Why that phone call is likely a hoax

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I received a call from a reader last week. She was upset and had spent time on a call with what she believed was a significant anti-virus supplier.

The person who called her correctly identified the anti-virus she had installed on her computer, so there was clearly a breach that revealed that information. The bottom line was she let them into her computer remotely, and they most likely planted spyware on the computer. They then tried to bill her over $400 for performing work on her computer.

Thankfully she didn’t pay it and reached out to me quickly. If you have ever let anyone you don’t know have remote access to your computer, you need to have it checked out by your local computer store. They may have planted software to track your passwords, including bank passwords. I have been in the industry for a long time, and I can assure you no reputable software company will reach out to you by phone to resolve an issue on your computer, especially a problem you do not know about.

These guys come across as very professional and often have great information about you. It makes you inclined to believe them. For example, they will often represent the NBN and say that your computer is causing issues on their network. The NBN is a wholesale organisation and supplies services to Internet service providers. The NBN will never call an end-user direct.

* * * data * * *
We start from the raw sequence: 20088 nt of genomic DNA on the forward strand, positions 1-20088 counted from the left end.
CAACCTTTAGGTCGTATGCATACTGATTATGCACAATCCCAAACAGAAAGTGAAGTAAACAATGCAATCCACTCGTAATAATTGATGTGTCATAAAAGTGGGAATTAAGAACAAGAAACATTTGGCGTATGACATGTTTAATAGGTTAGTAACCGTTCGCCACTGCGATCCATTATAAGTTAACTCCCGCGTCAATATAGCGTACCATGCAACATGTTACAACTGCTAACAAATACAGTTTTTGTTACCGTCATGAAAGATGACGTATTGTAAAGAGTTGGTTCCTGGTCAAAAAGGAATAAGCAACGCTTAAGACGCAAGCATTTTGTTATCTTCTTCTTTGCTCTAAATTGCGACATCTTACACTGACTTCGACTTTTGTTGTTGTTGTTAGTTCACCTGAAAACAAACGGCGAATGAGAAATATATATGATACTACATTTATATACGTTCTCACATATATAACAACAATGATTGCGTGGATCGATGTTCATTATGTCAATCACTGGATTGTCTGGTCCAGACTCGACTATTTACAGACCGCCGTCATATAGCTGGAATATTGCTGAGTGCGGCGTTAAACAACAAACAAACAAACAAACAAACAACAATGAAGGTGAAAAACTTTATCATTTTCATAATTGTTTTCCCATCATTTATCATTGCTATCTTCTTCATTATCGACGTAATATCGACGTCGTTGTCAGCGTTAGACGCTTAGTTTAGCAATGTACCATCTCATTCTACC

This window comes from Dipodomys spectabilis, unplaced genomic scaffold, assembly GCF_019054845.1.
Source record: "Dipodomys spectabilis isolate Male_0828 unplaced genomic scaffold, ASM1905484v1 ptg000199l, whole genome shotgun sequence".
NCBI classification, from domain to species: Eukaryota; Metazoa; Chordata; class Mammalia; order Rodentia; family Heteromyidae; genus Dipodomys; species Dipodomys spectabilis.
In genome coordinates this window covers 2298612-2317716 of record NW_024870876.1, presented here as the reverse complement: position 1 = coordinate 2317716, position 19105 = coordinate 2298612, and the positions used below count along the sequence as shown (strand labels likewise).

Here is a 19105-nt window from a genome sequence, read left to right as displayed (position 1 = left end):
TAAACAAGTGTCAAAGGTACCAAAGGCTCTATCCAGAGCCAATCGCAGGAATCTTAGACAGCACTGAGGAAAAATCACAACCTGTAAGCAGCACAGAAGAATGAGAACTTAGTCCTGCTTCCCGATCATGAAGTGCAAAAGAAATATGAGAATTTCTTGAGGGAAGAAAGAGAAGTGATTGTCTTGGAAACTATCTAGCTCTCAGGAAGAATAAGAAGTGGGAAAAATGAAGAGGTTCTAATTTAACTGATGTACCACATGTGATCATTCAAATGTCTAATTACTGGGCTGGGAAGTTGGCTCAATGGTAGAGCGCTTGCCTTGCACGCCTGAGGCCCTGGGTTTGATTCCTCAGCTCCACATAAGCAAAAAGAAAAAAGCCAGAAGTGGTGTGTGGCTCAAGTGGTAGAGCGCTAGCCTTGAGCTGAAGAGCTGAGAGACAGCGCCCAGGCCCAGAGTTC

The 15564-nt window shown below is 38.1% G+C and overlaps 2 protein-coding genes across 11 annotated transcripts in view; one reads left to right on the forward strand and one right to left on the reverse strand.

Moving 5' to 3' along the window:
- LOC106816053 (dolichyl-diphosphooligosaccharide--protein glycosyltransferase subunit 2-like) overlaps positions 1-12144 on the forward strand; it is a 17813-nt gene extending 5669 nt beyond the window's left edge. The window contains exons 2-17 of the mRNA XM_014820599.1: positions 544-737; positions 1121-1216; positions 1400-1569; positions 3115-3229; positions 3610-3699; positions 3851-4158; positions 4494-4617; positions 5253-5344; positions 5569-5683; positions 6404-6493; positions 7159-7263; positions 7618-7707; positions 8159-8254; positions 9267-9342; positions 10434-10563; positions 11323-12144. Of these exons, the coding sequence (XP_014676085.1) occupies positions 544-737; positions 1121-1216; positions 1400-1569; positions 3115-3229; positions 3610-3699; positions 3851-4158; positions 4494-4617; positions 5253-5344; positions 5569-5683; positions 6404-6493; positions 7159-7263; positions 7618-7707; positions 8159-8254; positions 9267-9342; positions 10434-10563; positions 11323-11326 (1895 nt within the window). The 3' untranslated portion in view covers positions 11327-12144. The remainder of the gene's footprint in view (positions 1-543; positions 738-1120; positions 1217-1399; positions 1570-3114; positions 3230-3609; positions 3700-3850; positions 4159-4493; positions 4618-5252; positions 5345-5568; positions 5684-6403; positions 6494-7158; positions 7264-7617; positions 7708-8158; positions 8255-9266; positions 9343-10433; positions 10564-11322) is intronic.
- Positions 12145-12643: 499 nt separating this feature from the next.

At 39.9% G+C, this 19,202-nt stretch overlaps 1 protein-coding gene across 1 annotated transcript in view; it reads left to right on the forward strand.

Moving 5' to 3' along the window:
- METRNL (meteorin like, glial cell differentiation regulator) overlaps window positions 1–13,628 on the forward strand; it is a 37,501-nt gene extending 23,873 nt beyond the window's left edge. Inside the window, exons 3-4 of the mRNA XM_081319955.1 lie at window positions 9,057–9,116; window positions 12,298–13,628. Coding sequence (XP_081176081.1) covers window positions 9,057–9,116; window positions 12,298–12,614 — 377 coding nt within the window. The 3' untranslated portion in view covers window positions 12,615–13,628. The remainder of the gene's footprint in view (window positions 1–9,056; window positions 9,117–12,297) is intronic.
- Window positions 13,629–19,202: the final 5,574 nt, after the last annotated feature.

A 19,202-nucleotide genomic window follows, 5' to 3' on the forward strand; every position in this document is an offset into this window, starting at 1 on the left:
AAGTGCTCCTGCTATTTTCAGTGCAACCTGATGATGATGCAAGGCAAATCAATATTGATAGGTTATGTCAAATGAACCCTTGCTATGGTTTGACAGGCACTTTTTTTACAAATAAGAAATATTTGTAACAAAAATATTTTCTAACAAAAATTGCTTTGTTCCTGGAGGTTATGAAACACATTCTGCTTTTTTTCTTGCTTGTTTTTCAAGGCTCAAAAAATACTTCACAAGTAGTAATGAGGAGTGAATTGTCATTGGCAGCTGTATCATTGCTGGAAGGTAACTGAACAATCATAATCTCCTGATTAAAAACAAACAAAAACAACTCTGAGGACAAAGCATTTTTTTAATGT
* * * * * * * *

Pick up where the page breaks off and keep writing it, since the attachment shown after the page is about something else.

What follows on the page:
Similarly, callers pretending to be from Microsoft, a bank, Amazon, Australia Post or any other large organisation are mostly hoaxes. No matter who they are, ask for a reference number, hang up and look up the number on their website and call them back. If they will not give you a number or insist you work with them, hang up.

What makes them convincing is that they already have a lot of information about you. This information is gleaned from the Internet and compiled into a database. There have been many data breaches on the Internet. Millions of companies have been breached, and the information they have about you is now on the dark web. Facebook alone has had over a billion client records stolen, and how much data does it have about you? In fact, almost all social media platforms have been compromised, giving these callers plenty of information to convince you of their validity.

To get an idea of the number of breaches and the types of data available, look at informationisbeautiful.net/visualizations/worlds-biggest-data-breaches-hacks or Google ‘World’s biggest data breaches’.

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